Helping My Children Understand Life After Death
Unfortunately, almost every family has suffered the cruel diagnosis of cancer.
My wife and I have experienced it several times as friends, neighbors, nieces, uncles, aunts and grandparents have been diagnosed with it. We also went through this brutal journey with her father, Joe.
Upon diagnosis, we were crushed to learn he had pancreatic cancer, it was inoperable and it was terminal. During the six months he was treated for it, we tried as frequently as possible to get together as a family. We wanted to be more present, to spend more time, to hear his stories and to share our love.
Throughout the months of treatment Beth and I also spoke a great deal with our children about his cancer, about the gift of life, about the reality of death and about where we believe we go when we die. Although our kids were young, we didn’t want them ignorant of the approaching loss of their Papa Joe. We also wanted them to know that there was reason for hope, basis for peace and even cause for joy during this incredibly difficult time.
Heaven, as Understood by a Child
A few days after Joe passed away, we gathered as a family to celebrate his life at a funeral parlor. Before the doors opened for the community to say their goodbye, Joe's mom, his five siblings, his wife Mary and their four kids gathered. Surrounding them were in-laws, grandchildren, cousins and extended relatives. The place was already packed and the doors to the public weren't even open yet.
Joe's good nature, playful personality and continual generosity always brought people together while he was alive. He was proving he could still do that even in death.
After a beautiful prayer, we sat in the chapel in total silence and with a great deal of sadness.
As the silence intensified, I felt a little pull on my suit coat. Looking down, I saw my oldest son looking back at me. Jack, just four-years-old, wore a clip-on tie, dark sport coat and khaki pants. His blue eyes sparkled, but his face exhibited confusion.
"Dad, can I ask a question?" He whispered, but with a decibel level causing it to echo throughout the hushed room.
I bent close to him, put my left arm around him, and responded, "Sure buddy. What is it?"
Looking around the room, then back at me, he asked, "Dad, is this heaven?"
We always told the kids that heaven would be an indescribably beautiful place where they would go when they died, be with God and be surrounded by all their friends and family.
I looked away from Jack and noticed the candles burning up front and flowers all around. There was an open casket centered in the room. Papa Joe was there and the room was packed with family and friends
I realized we had chatted so much about his Papa now being in heaven, that for a little boy, looking at a casket, still seeing the Papa he loved there, this was incredibly confusing.
I pulled him a little tighter to me, smiled at him and said, "That's a very good question. But, no, Jack. This isn't heaven; this is a funeral parlor. And that might be your Papa's body, but the best of him, the real him, is already in heaven. You can't see him, but he sees you. And he still loves you very much."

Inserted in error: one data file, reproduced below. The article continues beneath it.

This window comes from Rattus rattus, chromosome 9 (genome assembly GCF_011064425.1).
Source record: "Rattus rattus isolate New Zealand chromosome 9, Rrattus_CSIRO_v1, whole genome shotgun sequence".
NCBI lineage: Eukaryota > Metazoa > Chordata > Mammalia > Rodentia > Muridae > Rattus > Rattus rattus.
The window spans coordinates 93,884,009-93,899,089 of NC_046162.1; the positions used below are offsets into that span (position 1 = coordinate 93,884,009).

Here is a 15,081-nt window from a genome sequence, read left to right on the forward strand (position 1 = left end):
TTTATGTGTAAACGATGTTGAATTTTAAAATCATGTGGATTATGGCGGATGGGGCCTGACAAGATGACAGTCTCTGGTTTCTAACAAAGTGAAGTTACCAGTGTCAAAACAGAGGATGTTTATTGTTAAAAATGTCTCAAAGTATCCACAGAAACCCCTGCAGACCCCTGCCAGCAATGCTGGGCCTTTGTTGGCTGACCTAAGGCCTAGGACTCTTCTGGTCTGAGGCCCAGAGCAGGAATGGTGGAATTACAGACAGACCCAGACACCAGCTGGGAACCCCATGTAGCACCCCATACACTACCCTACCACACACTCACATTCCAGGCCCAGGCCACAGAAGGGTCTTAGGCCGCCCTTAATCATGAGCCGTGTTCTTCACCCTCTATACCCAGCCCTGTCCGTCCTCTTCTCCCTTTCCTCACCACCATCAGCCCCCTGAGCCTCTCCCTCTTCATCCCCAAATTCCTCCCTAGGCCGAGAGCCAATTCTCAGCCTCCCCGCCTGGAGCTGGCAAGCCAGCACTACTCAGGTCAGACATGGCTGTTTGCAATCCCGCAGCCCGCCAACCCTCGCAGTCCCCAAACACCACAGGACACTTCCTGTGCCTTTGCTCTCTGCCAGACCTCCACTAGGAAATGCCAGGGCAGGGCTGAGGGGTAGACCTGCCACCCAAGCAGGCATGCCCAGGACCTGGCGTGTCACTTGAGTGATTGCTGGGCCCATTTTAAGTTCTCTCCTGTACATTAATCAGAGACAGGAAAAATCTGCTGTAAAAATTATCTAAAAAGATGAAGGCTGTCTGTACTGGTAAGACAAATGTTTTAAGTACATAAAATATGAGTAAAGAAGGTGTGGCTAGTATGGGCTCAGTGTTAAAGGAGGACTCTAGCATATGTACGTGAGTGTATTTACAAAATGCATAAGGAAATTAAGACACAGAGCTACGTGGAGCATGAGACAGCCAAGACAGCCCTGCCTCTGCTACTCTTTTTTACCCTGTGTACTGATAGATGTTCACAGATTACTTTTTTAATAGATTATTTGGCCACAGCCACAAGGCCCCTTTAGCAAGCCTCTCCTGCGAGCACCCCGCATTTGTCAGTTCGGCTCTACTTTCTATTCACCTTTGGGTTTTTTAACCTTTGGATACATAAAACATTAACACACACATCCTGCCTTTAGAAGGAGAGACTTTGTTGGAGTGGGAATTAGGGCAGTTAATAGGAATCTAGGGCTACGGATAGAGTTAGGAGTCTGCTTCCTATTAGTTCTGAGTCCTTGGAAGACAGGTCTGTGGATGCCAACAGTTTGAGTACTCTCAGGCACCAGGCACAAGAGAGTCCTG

Jack, appearing a bit relieved, looked at the casket, then back at me, and responded, "Good. Because I was sure hoping heaven would be better than this place."
So, What is Heaven?
Almost a decade after Joe's death, my wife and I still talk to our kids about his life. We frequently share our favorite memories of their Papa Joe.
And we talk about the gift of life, about the reality of death and about where we believe we go when we die. We share that life is not always easy, but that the best is yet to come.
We believe that there is a heaven, that we'll meet God there and that once there we'll be surrounded with friends and family.
And we believe it will be a heck of a lot better than some funeral parlor.
This is your day. Live Inspired.
What happens when we die? Is there another life? Why are we here? These are questions we've wrestled with since the dawn of humanity. I've had the pleasure of meeting some amazing people who have had near-death experiences. Many share similar stories of the peace they felt, the experience they had and the hope they now have.
One of the most documented cases is that of a neurosurgeon named Dr. Eben Alexander. He was Duke trained, taught at Harvard, clinically driven, incredibly bright and agnostic spiritually, but his experience spending a week on life support with limited brain activity changed his life. In fact, Dr. Alexander believes he experienced heaven. I interviewed Dr. Alexander on our most recent Live Inspired podcast to learn about his experience. Although some of his ideas are radical and differ a bit from my understanding, our Live Inspired community is all about believing so strongly in our own personal beliefs, that we freely listen to others who have different beliefs. It's a fascinating conversation. So, what does a neurosurgeon believe heaven looks like? Listen to Eben Alexander's story to find out.